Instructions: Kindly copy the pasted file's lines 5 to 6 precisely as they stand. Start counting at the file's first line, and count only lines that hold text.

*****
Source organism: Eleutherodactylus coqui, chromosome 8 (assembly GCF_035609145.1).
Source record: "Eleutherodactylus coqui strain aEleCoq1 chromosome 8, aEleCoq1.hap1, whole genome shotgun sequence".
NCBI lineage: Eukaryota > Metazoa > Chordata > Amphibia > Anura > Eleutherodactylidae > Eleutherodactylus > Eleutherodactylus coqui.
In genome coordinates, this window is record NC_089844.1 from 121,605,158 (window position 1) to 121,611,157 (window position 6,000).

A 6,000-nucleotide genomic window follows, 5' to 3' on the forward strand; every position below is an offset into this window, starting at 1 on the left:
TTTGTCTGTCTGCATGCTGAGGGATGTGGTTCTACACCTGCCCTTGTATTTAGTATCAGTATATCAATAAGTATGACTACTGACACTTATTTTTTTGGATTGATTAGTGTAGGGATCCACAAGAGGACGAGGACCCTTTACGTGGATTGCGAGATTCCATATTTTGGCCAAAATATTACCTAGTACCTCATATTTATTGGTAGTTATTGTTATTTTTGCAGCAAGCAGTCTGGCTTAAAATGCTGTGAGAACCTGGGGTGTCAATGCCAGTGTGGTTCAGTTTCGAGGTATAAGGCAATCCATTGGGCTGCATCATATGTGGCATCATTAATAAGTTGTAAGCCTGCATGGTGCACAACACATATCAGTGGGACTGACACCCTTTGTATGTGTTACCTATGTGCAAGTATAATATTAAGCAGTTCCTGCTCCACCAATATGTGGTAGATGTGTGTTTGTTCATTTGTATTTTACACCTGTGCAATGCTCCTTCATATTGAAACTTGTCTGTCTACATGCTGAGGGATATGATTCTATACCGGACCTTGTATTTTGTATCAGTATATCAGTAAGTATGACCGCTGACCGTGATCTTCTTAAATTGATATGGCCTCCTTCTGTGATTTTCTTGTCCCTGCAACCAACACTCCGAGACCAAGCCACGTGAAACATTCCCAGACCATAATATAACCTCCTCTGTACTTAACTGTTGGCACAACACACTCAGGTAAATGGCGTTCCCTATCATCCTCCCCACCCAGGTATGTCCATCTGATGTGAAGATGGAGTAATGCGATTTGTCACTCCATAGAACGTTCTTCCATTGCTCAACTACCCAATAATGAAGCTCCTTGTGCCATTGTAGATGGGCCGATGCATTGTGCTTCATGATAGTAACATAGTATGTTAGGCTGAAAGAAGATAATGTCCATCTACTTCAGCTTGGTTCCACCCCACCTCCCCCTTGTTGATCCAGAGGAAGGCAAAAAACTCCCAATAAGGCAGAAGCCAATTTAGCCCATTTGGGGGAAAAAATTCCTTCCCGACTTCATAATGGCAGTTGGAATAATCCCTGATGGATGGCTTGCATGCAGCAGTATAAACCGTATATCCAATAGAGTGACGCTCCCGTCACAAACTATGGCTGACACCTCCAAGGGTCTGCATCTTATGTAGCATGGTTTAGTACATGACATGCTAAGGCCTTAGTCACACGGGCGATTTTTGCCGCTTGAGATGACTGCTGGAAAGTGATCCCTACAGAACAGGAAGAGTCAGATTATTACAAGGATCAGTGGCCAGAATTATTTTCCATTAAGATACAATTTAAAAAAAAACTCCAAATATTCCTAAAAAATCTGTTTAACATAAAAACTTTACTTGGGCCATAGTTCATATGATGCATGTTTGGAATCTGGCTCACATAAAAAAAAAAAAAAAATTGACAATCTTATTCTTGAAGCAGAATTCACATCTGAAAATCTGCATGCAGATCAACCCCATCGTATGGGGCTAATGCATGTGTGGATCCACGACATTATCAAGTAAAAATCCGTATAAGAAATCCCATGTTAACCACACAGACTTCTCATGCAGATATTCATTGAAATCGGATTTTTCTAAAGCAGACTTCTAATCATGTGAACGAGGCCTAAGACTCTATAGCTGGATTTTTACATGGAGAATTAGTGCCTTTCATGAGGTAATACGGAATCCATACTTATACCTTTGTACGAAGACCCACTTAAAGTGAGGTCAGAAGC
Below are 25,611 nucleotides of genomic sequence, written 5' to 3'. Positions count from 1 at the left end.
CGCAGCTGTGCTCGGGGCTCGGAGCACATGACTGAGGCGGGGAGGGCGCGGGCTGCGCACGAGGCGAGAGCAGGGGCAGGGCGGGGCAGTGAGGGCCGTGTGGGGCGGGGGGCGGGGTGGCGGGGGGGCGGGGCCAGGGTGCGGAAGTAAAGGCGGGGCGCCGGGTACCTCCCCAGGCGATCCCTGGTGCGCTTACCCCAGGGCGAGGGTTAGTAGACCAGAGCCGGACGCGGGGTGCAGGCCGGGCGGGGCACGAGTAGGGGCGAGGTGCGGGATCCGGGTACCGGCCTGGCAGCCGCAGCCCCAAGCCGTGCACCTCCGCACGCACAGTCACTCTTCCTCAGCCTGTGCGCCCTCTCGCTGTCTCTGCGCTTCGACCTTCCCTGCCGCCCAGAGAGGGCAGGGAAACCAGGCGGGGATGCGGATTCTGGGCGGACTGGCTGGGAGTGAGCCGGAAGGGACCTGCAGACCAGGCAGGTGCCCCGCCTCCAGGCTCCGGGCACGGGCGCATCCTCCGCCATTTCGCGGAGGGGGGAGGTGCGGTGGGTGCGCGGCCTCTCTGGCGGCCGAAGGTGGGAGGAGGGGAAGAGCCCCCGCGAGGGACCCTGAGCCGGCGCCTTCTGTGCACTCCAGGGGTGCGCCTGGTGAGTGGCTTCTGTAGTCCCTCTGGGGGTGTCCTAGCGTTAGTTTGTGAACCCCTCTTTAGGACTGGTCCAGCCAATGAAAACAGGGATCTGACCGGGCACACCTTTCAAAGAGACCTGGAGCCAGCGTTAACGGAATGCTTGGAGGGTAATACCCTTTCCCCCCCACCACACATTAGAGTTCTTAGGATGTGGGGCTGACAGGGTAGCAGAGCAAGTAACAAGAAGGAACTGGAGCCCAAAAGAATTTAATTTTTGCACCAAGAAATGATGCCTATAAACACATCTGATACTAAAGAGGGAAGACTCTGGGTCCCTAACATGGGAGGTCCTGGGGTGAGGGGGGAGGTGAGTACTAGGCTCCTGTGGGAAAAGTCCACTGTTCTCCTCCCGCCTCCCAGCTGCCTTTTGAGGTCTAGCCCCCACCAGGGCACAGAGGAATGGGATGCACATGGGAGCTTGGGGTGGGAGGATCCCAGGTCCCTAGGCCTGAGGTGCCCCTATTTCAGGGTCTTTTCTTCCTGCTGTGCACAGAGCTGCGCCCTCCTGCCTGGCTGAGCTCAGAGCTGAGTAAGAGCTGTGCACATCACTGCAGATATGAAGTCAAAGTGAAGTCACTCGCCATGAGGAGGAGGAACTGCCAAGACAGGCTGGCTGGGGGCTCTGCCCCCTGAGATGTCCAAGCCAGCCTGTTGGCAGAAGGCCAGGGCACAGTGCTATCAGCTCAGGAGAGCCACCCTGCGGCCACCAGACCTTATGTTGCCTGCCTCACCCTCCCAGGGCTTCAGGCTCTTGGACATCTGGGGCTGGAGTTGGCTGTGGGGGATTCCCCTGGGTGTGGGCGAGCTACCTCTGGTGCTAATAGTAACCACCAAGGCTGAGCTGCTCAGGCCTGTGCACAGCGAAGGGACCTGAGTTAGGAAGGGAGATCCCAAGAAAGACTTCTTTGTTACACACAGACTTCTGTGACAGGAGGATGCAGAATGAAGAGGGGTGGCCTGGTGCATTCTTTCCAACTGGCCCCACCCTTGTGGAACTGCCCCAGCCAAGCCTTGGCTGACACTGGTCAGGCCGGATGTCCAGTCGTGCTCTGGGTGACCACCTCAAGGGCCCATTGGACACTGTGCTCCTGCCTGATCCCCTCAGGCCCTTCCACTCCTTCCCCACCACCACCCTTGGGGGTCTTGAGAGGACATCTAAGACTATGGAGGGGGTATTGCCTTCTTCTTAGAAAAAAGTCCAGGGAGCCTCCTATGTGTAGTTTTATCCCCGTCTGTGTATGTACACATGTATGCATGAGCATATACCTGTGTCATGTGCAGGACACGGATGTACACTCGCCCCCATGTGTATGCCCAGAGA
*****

A 6,000-nucleotide genomic window follows, 5' to 3' on the forward strand; every position below is an offset into this window, starting at 1 on the left:
TTTGTCTGTCTGCATGCTGAGGGATGTGGTTCTACACCTGCCCTTGTATTTAGTATCAGTATATCAATAAGTATGACTACTGACACTTATTTTTTTGGATTGATTAGTGTAGGGATCCACAAGAGGACGAGGACCCTTTACGTGGATTGCGAGATTCCATATTTTGGCCAAAATATTACCTAGTACCTCATATTTATTGGTAGTTATTGTTATTTTTGCAGCAAGCAGTCTGGCTTAAAATGCTGTGAGAACCTGGGGTGTCAATGCCAGTGTGGTTCAGTTTCGAGGTATAAGGCAATCCATTGGGCTGCATCATATGTGGCATCATTAATAAGTTGTAAGCCTGCATGGTGCACAACACATATCAGTGGGACTGACACCCTTTGTATGTGTTACCTATGTGCAAGTATAATATTAAGCAGTTCCTGCTCCACCAATATGTGGTAGATGTGTGTTTGTTCATTTGTATTTTACACCTGTGCAATGCTCCTTCATATTGAAACTTGTCTGTCTACATGCTGAGGGATATGATTCTATACCGGACCTTGTATTTTGTATCAGTATATCAGTAAGTATGACCGCTGACCGTGATCTTCTTAAATTGATATGGCCTCCTTCTGTGATTTTCTTGTCCCTGCAACCAACACTCCGAGACCAAGCCACGTGAAACATTCCCAGACCATAATATAACCTCCTCTGTACTTAACTGTTGGCACAACACACTCAGGTAAATGGCGTTCCCTATCATCCTCCCCACCCAGGTATGTCCATCTGATGTGAAGATGGAGTAATGCGATTTGTCACTCCATAGAACGTTCTTCCATTGCTCAACTACCCAATAATGAAGCTCCTTGTGCCATTGTAGATGGGCCGATGCATTGTGCTTCATGATAGTAACATAGTATGTTAGGCTGAAAGAAGATAATGTCCATCTACTTCAGCTTGGTTCCACCCCACCTCCCCCTTGTTGATCCAGAGGAAGGCAAAAAACTCCCAATAAGGCAGAAGCCAATTTAGCCCATTTGGGGGAAAAAATTCCTTCCCGACTTCATAATGGCAGTTGGAATAATCCCTGATGGATGGCTTGCATGCAGCAGTATAAACCGTATATCCAATAGAGTGACGCTCCCGTCACAAACTATGGCTGACACCTCCAAGGGTCTGCATCTTATGTAGCATGGTTTAGTACATGACATGCTAAGGCCTTAGTCACACGGGCGATTTTTGCCGCTTGAGATGACTGCTGGAAAGTGATCCCTACAGAACAGGAAGAGTCAGATTATTACAAGGATCAGTGGCCAGAATTATTTTCCATTAAGATACAATTTAAAAAAAAACTCCAAATATTCCTAAAAAATCTGTTTAACATAAAAACTTTACTTGGGCCATAGTTCATATGATGCATGTTTGGAATCTGGCTCACATAAAAAAAAAAAAAAAATTGACAATCTTATTCTTGAAGCAGAATTCACATCTGAAAATCTGCATGCAGATCAACCCCATCGTATGGGGCTAATGCATGTGTGGATCCACGACATTATCAAGTAAAAATCCGTATAAGAAATCCCATGTTAACCACACAGACTTCTCATGCAGATATTCATTGAAATCGGATTTTTCTAAAGCAGACTTCTAATCATGTGAACGAGGCCTAAGACTCTATAGCTGGATTTTTACATGGAGAATTAGTGCCTTTCATGAGGTAATACGGAATCCATACTTATACCTTTGTACGAAGACCCACTTAAAGTGAGGTCAGAAGC